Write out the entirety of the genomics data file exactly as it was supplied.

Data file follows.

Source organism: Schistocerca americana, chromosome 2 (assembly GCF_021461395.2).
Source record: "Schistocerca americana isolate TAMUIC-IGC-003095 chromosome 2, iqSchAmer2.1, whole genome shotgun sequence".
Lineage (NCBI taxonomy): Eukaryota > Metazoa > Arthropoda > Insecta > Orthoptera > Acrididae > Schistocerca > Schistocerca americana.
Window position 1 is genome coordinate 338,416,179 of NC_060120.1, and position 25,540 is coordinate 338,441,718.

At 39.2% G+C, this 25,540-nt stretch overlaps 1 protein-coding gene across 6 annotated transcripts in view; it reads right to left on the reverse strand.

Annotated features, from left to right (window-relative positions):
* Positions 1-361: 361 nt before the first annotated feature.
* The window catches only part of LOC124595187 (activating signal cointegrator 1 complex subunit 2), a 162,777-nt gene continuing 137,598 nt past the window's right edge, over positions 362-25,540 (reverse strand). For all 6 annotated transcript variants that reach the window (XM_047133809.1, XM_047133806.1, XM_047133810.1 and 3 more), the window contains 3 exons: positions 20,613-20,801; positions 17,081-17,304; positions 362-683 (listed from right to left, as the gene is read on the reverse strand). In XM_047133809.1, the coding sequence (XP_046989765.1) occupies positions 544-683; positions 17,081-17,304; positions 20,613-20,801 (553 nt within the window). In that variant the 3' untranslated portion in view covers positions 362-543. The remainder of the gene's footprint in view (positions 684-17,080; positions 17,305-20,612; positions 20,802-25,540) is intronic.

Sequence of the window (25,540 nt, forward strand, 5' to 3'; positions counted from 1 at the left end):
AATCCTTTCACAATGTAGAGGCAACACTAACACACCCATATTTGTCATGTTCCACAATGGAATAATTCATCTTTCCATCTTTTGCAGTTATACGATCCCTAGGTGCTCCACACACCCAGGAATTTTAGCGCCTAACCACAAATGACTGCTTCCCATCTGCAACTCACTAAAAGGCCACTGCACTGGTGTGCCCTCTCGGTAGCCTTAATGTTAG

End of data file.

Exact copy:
Source organism: Schistocerca americana, chromosome 2 (assembly GCF_021461395.2).
Source record: "Schistocerca americana isolate TAMUIC-IGC-003095 chromosome 2, iqSchAmer2.1, whole genome shotgun sequence".
Lineage (NCBI taxonomy): Eukaryota > Metazoa > Arthropoda > Insecta > Orthoptera > Acrididae > Schistocerca > Schistocerca americana.
Window position 1 is genome coordinate 338,416,179 of NC_060120.1, and position 25,540 is coordinate 338,441,718.

At 39.2% G+C, this 25,540-nt stretch overlaps 1 protein-coding gene across 6 annotated transcripts in view; it reads right to left on the reverse strand.

Annotated features, from left to right (window-relative positions):
* Positions 1-361: 361 nt before the first annotated feature.
* The window catches only part of LOC124595187 (activating signal cointegrator 1 complex subunit 2), a 162,777-nt gene continuing 137,598 nt past the window's right edge, over positions 362-25,540 (reverse strand). For all 6 annotated transcript variants that reach the window (XM_047133809.1, XM_047133806.1, XM_047133810.1 and 3 more), the window contains 3 exons: positions 20,613-20,801; positions 17,081-17,304; positions 362-683 (listed from right to left, as the gene is read on the reverse strand). In XM_047133809.1, the coding sequence (XP_046989765.1) occupies positions 544-683; positions 17,081-17,304; positions 20,613-20,801 (553 nt within the window). In that variant the 3' untranslated portion in view covers positions 362-543. The remainder of the gene's footprint in view (positions 684-17,080; positions 17,305-20,612; positions 20,802-25,540) is intronic.

Sequence of the window (25,540 nt, forward strand, 5' to 3'; positions counted from 1 at the left end):
AATCCTTTCACAATGTAGAGGCAACACTAACACACCCATATTTGTCATGTTCCACAATGGAATAATTCATCTTTCCATCTTTTGCAGTTATACGATCCCTAGGTGCTCCACACACCCAGGAATTTTAGCGCCTAACCACAAATGACTGCTTCCCATCTGCAACTCACTAAAAGGCCACTGCACTGGTGTGCCCTCTCGGTAGCCTTAATGTTAG